The following evening I again had the pleasure of talking to Michael Finnissy, this time in St Peter’s Church Sheringham. We had diffidently approached the idea of simply inviting the public to hear two complicated composers chewing the fat, and were pleasantly surprised when an intent audience of 70 or 80 people turned up and stayed the full two hours (as at the Composers’ Group, with brilliant half-time refreshments to keep us going). Intelligent questions from the audience, as so often, centred on thoughts about the place of music in British society, and particularly about the perceived neglect of instrumental teaching in schools.
This was the weekend that news appeared in the media of the gleaming new concert hall at the Museum of London site projected for the LSO/Simon Rattle. As a Londoner I would not say no to a better concert hall, although my first reaction was actually a cyclist’s – ‘Good, now they really will have to get rid of the disgusting Aldersgate Roundabout !’ But being in Sheringham, my next thought was ‘Wouldn’t it be great to have a new music room, hut or anything else in Sheringham ? – it would get used a lot’. Is it so impossible to smooth out these national inequities, even just a bit?
All this served to underline how successful this venture had proved and the group are especially grateful to Michael Finnissy for exercising his powers of contact in setting it all in motion.
St Andrews EATON 1st FEBRUARY 2015 @ 3pm
Norfolk Composers Group presents ‘The Silver Chain of Sound’
November 22nd 2014: “Notes Tremendous Immortal Fire” – St Lawrence Centre for the Arts, South Walsham
Amphion revues the “Notes Tremendous & Immortal Fire” evening :-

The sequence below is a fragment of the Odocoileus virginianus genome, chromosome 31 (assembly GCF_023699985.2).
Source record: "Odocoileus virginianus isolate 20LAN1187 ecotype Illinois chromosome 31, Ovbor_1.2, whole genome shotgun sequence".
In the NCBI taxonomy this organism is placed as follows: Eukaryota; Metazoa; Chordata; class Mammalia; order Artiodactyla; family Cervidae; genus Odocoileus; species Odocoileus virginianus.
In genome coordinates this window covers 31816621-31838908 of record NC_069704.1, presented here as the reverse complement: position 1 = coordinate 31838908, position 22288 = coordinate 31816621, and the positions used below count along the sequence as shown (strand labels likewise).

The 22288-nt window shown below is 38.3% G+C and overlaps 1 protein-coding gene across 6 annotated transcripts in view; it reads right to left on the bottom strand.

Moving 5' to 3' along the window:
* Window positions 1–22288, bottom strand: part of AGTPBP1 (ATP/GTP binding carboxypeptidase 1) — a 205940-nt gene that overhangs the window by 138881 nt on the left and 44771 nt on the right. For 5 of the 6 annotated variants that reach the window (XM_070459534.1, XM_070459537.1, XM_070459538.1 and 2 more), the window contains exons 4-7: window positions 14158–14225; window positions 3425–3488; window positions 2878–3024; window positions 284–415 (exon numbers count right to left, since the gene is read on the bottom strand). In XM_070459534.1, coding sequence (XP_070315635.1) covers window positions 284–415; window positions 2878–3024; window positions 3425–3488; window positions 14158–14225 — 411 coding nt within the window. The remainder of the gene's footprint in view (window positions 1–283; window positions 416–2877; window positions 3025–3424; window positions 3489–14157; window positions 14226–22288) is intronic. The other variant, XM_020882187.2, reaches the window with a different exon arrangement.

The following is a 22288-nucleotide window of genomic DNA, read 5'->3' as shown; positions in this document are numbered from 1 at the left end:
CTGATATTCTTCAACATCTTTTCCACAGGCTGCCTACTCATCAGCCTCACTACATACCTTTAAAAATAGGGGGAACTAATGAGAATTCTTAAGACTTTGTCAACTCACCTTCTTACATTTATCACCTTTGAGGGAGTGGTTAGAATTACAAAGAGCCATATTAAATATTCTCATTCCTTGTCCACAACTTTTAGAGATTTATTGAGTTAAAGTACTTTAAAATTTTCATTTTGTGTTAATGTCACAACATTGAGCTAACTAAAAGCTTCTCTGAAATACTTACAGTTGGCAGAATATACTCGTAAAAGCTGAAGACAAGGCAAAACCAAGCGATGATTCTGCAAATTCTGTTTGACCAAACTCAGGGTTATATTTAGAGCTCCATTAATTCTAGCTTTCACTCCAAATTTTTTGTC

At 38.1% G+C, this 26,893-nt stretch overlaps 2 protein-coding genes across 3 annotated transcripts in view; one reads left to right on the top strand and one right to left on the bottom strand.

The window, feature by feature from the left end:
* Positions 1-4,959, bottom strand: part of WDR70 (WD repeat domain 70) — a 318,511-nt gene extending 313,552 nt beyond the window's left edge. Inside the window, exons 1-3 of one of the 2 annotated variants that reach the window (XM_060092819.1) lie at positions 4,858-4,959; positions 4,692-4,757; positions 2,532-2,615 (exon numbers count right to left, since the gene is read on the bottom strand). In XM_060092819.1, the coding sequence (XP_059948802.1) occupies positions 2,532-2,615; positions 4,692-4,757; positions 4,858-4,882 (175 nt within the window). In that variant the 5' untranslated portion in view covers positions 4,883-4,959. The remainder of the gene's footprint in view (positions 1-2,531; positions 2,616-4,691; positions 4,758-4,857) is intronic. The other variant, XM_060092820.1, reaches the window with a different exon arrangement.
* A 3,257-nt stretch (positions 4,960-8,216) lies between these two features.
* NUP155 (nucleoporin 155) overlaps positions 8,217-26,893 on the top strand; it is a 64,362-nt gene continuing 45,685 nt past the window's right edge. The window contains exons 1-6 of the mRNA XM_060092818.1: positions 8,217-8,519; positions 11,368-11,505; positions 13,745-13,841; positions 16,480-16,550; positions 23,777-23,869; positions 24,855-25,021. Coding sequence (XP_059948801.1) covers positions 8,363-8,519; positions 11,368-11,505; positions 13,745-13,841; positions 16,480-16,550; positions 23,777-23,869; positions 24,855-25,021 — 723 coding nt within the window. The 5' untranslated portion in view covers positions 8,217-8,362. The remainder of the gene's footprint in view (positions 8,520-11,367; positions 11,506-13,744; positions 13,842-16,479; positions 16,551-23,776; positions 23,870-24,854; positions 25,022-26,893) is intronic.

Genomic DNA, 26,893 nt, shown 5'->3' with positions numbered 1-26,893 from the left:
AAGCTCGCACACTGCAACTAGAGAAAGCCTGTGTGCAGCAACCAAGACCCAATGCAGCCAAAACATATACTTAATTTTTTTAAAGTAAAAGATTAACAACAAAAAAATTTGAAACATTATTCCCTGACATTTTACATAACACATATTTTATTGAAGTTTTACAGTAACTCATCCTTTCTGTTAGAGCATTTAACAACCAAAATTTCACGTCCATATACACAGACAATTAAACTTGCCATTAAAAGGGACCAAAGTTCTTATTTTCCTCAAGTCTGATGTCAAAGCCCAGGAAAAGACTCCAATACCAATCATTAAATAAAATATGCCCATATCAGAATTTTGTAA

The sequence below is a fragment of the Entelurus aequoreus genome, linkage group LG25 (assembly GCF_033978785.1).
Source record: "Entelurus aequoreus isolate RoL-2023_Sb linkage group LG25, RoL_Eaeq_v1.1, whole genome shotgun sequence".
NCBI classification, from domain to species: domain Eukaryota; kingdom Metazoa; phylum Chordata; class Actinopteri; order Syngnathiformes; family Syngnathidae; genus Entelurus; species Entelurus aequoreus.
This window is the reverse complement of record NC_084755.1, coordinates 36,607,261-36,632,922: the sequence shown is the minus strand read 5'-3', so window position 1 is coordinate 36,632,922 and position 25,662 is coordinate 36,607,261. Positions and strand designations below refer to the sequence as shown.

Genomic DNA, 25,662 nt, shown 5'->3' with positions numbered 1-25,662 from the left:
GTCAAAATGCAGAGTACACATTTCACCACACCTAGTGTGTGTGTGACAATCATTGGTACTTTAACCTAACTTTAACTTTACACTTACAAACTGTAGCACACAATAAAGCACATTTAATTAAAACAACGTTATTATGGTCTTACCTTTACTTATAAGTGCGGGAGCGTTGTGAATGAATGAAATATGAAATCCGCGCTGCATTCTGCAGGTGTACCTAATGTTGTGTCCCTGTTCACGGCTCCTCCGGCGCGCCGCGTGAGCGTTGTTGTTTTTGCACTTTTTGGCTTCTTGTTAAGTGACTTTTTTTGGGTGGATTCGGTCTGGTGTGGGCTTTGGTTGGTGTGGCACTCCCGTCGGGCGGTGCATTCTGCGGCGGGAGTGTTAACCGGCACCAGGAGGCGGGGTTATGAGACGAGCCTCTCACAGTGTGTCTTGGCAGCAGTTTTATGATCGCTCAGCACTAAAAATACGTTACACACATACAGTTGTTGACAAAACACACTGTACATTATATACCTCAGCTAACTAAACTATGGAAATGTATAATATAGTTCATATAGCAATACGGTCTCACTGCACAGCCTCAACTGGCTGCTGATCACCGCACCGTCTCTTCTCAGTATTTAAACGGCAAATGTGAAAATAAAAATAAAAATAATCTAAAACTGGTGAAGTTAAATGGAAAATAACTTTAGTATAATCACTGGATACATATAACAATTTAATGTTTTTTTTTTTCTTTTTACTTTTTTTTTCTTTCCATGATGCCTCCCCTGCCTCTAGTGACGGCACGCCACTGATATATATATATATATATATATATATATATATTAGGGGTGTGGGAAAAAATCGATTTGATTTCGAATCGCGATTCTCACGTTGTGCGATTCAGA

March 2nd 2014: The Octagon, Norwich
July 8th 2013: St Botolph’s Trunch
Concert given by Norfolk Winds included works from Pat Hanchet and Ken Hytch. There were also pieces for Piano by David Morgan and Martyn Craft .
June 22nd 2013 : “These Distracted Times” – St Lawrence Centre for the Arts/ South Walsham
From the Press Release
The map of Norfolk must be redrawn! we think that we have discovered Norfolk, but we are missing the wealth of artistic talent that is on offer.
Generously sponsored by Arnold Keys , Norfolk composers Pat Hanchet, David Morgan, Andrew Lowe Watson, Kenneth Ian Hytch, Malcom Robertson and Martyn Craft wrote strikingly different works all inspired by Thomas Tomkins “A Sad Pavan for These Distracted Times” (1649) in itself an intriguing title.
The concert closed with a memorable performance of Andrew Lowe Watson’s moving “Elegy for the Fallen”, originally written for a competition to find a new Barber Adagio for Strings and whose title refers to all those who have lost their lives as a result of the wars in Iraq and Afghanistan. Saturday night’s version for string octet was the work’s European premiere.